The Return of the Furry Animals
campaignlive.co.uk, Friday, 03 December 2004 12:00AM
The heirs to the PG Tips chimps and the Andrex puppy, animals in ads are back in vogue. The imagery taps into a peculiarly British psychology, Alex Benady explains.
Over the past six months, a startling array of campaigns starring furry and not-so-furry creatures has hit our screens. From Cadbury's menagerie depicting "happiness", to the 3 jellyfish and the return of the Wall's sausages dog, the advertising industry's predilection for using weird and wonderful animals has rarely been more in evidence.
Since June, we've also been treated to Camelot's unicorn called Barry; Thomson Directories with its catwoman pursued by a bear; Flat Eric, making a welcome comeback in the Auto Trader campaign, and the Tizer chameleon.
The run-up to Christmas has seen these joined by a swan floating in Vicks Vapobath, some colourful parrots for Virgin Atlantic and a new campaign for Woolworths' puppets, Woolly and Worth.
So what's behind this trend towards anthropomorphism? It it a return to the heydays of the 70s and 80s, when BMP's John Webster was in his prime, turning out furry animal after furry animal: George the Hofmeister bear; the Cresta bear; the Kia-ora crows, and the Sugar Puffs Honey Monster?
"Despite our veneer of sophistication, we are none of us so very far removed from the natural world. So it is hardly surprising that animal imagery has such strong resonance," the psychotherapist Phillip Hodson says. However, while all cultures use animals in advertising, the way and the extent to which we use them is a peculiarly British phenomenon.
The British approach, Hodson says, is characterised by increasing sentimentalisation.
While other cultures see animals as an important part of nature, and of the food chain, we in the UK tend to see them as species of real-life teddy bear, he argues. "There's no doubt that we engage more emotionally with animals in this country," he says. Whether that engagement is entirely honest or psychologically healthy is another matter.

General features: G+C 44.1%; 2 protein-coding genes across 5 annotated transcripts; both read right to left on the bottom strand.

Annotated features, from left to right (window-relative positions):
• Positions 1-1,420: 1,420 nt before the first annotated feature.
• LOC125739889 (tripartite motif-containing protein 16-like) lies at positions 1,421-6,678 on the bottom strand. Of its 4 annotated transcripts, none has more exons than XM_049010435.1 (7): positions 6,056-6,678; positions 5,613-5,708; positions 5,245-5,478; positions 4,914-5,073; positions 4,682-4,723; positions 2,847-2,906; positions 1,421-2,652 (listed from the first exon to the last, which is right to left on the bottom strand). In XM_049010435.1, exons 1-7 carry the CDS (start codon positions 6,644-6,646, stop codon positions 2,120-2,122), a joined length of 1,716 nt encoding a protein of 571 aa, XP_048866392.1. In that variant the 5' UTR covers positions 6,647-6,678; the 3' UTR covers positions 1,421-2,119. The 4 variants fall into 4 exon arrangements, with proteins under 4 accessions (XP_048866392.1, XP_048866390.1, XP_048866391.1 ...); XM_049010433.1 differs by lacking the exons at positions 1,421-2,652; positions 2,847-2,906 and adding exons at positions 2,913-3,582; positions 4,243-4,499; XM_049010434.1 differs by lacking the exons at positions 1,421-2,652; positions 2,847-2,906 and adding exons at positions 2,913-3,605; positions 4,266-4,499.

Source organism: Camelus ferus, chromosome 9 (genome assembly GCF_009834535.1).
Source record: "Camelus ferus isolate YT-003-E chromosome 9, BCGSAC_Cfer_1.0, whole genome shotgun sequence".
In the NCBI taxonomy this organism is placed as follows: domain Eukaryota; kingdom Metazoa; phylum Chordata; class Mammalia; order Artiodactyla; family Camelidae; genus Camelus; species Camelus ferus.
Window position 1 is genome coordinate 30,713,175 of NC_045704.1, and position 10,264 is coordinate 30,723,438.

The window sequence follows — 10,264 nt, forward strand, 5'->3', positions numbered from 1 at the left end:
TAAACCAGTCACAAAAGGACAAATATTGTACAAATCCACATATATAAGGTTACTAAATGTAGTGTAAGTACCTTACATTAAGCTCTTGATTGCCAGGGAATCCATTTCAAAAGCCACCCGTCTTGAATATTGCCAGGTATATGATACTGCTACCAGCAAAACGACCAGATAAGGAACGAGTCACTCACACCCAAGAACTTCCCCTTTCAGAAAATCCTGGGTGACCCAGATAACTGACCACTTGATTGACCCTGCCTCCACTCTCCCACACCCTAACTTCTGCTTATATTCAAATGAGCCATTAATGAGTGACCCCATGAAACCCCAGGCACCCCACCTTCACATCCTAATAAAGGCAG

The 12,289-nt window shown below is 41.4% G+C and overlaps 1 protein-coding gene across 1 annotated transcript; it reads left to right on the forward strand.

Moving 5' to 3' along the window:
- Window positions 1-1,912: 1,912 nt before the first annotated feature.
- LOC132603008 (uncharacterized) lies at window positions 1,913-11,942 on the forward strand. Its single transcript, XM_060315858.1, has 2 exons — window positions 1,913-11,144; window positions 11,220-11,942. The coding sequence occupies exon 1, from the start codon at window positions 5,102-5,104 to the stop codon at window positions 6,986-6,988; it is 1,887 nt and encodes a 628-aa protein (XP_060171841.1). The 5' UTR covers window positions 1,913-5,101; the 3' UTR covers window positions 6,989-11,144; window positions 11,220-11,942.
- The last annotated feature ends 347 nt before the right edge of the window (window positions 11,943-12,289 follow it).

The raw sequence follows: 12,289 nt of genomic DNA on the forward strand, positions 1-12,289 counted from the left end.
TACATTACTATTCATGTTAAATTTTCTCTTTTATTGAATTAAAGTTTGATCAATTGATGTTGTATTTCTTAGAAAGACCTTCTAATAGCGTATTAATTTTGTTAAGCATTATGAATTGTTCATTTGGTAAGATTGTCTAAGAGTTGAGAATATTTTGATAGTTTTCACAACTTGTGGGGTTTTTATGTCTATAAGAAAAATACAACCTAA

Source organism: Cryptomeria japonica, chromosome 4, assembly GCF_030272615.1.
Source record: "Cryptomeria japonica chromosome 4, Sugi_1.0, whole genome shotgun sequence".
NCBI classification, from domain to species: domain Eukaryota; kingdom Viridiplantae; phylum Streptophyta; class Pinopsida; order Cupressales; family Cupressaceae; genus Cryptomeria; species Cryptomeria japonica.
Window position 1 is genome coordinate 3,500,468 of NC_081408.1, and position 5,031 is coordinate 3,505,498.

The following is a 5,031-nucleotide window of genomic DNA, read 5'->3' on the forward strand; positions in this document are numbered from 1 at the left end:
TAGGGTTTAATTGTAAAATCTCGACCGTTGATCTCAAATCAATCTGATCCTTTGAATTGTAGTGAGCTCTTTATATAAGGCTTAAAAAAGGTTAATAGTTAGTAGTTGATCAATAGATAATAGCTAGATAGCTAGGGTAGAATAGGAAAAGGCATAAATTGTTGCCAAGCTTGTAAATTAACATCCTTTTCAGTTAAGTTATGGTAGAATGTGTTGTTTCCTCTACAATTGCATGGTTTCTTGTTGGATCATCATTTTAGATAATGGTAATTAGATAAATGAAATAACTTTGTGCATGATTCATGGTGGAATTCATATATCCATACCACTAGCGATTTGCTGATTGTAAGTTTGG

"Take the issue of food," he says. "Most cultures are quite open about the link between animals and what appears on our plates. Show a European a rabbit and they will see lunch. Show an English person a rabbit and they will see a ball of fluffy fun."
However, many in the industry think animals are useful in ads because they can be used to compensate for our limited emotional range as a nation.
"There is something hardwired into our brains when it comes to animal imagery. The cuddly ones in particular tap into one of the few cross-species instincts: the desire to protect young," Lucy Jameson, the head of planning at DDB London, says.
However, it's not just a matter of slapping any old animal in your commercial and waiting for customers to beat a path to your door. "You have to find a reason why they are relevant and ask whether there is a useful parallel with the point you are trying to make," Jameson says.
The successful, long-running campaigns do exactly that. The Andrex puppies functioned as an enduring means of avoiding head-on confrontation with unpalatable truths about the realities of product use, while the PG Tips chimps were supposed to be an engaging way of communicating the sociable nature of tea.
However, there is a growing feeling that advertising's relationship with animal imagery is becoming more exploitative and that animals are increasingly being crowbarred into commercials simply as short-term attention-grabbers.
Matt Shepherd-Smith, the chief operating officer of TBWA\London, argues that the sudden influx of animals in ads is not a good thing. "There has been a splurge of campaigns recently using animals and it's hard to understand why," he says. "They are often animated or computer-generated - badly. Ads used to use animals as long-standing representatives of the brand. Nowadays, they are used more tactically as an executional device that is not motivating or relevant."
Traditionally, good animal-based campaigns have lasted way beyond the natural lifespan of the animals themselves. Think of the 50-year-old Esso tiger, which has been flogging us global warming since long before it became fashionable, and the Andrex puppy, selling bog paper by the blocked drainful for the equivalent of three doggie centuries.
PG Tips may have finally switched its ad strategy from chimps to animated birds, but Benetton has gone the other way, featuring chimpanzees in a print and poster campaign that broke in October. Whether this one will last anywhere near as long as its predecessor remains to be seen.
CADBURY - Happiness
Cadbury has been moaning for years about the price of TV airtime, which has made it devilishly expensive to support a large brand portfolio in the manner to which it has become accustomed. So it was no great surprise when, this autumn, the chocolate giant moved to a new masterbrand approach.